Meet Beave, The Internet's Most Famous Beaver

Dec 20, 2020
Originally published on December 20, 2020 10:23 pm

Leave it to a beaver to find new ways to build dams.

That much was revealed by Nancy Coyne, who's rehabilitating a beaver in her home in New York's Hudson Valley. Coyne's videos of Beave the beaver on TikTok have quickly racked up millions of views.

Beave has taken to building dams out of whatever's available around the house.

@beaverbabyfurrylove

Beave is not a pet. Go to www.raisingthewildny.com or Raising The Wild YouTube videos for his rescue and rehab plan. #fyp #PajamaJam

♬ original sound - Beave

@beaverbabyfurrylove

Beaves not damming in his pond yet. He’s to young. He does this in the house because it’s his safe place. Not yet with sticks either. #fyp

♬ original sound - Beave

"Beave started just kind of collecting anything that he could get his little paws on," Coyne tells Lulu Garcia-Navarro on Weekend Edition. "So anything that was at his height, you know, around the house he would grab. He does seem to like doorways. He dams a lot in front of my front door."

Coyne started a "dam pile" to make life easier for the dam-builder, "so he doesn't have to go around the house and collect everything."

Coyne, who is a wildlife rehabilitator with Raising the Wild, makes clear that Beave is not a pet. She's raising him for about two years because she suspects he was orphaned.

"I received a call, as I normally do for a lot of rehabs, and the woman said that she had found a baby beaver on the side of the road," Coyne says. "So I said, 'Of course you can bring it to me.' "

When the woman arrived, "she was carrying this little box. So I opened up the box. And sure enough, there was a little baby beaver, no bigger than the size of a russet potato."

Coyne's task now is to help Beave learn what he needs to know so he can reenter the wild when he's ready.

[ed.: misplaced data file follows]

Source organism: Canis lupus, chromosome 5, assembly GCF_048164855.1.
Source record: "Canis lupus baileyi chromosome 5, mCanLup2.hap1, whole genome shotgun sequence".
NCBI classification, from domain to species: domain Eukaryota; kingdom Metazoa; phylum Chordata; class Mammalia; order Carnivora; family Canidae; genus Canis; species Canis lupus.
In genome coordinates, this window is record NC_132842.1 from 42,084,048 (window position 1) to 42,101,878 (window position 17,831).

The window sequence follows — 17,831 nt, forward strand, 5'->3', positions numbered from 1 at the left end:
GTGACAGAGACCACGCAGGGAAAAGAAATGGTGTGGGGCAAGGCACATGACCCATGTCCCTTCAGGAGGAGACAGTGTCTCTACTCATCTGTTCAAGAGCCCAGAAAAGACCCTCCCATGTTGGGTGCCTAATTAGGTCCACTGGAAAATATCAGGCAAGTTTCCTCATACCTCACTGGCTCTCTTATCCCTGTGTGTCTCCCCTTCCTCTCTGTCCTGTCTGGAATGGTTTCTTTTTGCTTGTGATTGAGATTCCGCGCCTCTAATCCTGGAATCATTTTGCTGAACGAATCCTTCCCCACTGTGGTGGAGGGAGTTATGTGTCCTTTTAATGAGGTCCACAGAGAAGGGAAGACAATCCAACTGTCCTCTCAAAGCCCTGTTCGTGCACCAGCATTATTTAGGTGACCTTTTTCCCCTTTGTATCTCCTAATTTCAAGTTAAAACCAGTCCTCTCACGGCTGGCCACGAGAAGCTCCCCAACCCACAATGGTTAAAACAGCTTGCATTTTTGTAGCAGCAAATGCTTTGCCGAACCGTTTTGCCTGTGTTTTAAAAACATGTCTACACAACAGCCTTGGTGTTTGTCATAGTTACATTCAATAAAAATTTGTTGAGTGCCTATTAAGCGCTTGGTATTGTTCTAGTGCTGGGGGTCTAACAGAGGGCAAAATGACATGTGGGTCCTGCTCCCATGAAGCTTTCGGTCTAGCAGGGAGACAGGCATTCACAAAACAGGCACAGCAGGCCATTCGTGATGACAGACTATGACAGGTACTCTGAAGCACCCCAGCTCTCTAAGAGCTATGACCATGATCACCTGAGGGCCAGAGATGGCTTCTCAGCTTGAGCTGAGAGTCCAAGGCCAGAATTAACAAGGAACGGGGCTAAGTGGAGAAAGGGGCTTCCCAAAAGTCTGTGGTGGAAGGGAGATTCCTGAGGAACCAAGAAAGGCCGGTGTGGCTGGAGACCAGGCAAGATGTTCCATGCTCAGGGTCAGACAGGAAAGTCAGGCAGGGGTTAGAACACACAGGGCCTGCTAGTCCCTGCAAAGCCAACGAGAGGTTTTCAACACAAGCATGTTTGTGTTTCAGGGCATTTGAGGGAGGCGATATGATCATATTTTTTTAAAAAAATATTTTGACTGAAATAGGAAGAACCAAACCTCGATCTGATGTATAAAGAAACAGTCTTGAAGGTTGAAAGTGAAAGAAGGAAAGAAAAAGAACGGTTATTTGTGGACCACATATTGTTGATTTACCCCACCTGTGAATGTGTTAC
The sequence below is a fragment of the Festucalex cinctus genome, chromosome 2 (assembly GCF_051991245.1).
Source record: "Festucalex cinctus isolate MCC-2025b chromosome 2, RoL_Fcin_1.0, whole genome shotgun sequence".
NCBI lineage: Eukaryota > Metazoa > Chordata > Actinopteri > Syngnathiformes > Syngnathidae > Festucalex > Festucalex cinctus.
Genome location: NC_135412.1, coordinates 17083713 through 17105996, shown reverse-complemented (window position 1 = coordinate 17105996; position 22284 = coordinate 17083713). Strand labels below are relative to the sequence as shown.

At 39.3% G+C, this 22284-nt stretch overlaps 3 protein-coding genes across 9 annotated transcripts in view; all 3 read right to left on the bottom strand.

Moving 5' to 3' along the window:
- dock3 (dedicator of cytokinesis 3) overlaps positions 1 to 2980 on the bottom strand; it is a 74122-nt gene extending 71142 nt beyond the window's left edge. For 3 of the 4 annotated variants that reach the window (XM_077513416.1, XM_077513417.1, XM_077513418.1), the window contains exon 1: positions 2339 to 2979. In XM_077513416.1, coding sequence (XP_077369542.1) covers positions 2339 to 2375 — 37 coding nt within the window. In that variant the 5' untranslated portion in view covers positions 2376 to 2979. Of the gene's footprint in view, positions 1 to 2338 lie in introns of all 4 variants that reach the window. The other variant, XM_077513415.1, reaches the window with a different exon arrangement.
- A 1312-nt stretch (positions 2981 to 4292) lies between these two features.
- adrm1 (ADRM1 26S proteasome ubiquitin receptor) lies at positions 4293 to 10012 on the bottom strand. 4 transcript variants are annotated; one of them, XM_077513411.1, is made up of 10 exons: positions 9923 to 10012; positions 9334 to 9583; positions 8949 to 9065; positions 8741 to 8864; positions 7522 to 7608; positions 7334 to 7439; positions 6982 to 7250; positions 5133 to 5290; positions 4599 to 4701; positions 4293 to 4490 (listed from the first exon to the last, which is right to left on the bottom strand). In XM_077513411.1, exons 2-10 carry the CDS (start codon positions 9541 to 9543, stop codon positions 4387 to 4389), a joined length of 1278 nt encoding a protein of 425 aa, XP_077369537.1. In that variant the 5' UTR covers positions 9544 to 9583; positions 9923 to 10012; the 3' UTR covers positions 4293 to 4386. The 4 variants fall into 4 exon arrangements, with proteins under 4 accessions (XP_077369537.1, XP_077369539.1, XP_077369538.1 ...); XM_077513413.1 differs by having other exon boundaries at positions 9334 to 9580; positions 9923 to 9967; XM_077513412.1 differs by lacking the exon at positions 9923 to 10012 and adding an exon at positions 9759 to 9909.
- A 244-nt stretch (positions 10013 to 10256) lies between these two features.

Things like swimming under the ice:

@beaverbabyfurrylove

Beave was doing really good swimming under the ice. He was a little skeptical at first but figured out how to navigate. ##VivaCleanHacks ##fyp

♬ original sound - Beave

Or eating:

@beaverbabyfurrylove

Reply to @mangomadness23 The one thing that was so different with Beave is that he wouldn’t eat any solid foods until I showed him it was safe to try.

♬ original sound - Beave

Beave likes kale. He makes whiny noises sometimes:

@beaverbabyfurrylove

For the followers that requested Beave just eating Kale. Enjoy! #CancelTheNoise #Catchphrases #TheWildsChallenge #OOTD #fyp #wildanimals #wildlife

♬ original sound - Beave

"Beavers live in large colonies, which are their families," Coyne says. "What those little baby beaver kits do is they whine. And that whine will encourage their parents and their older siblings to give up their food."

And because Beave is without a family, he spends a lot of time indoors with Coyne. One reason why is because normally beavers need other beavers to help stay warm in the winter.

The other reason is that beavers are highly social animals.

@beaverbabyfurrylove

What makes Beaver Rehab so different than our other rehabs is the requirement for contact and nurturing. ##DiceRoll ##OPIObsessed ##SmallBusiness ##fyp

♬ original sound - Beave

"They seek out the nurturing, the close contact that they need to thrive," Coyne says. "Without that, they can die from something called isolation stress. What will happen is they will shut down, they will stop eating and then they will slowly die."

With Coyne stepping in, beavers "will bond with the rehabber. So Beave is bonded with me much like he would his mom. So in order to raise him like his mom would, he has to be close to me."

Beave was only about 3 weeks old when he was rescued back in May. Coyne will gradually give Beave more outdoor experience until he's ready to go completely solo.

"Beaver kits typically will leave their colonies at the age of between 2 and 3 years old. But around the age of 2, his hormones should start to kick in like they would in the wild. And he's going to want to set out to find a mate."

Coyne will then start "a very slow, soft release process." Beave will spend time at a nearby pond and then hopefully find a mate and start a family of his own.

@beaverbabyfurrylove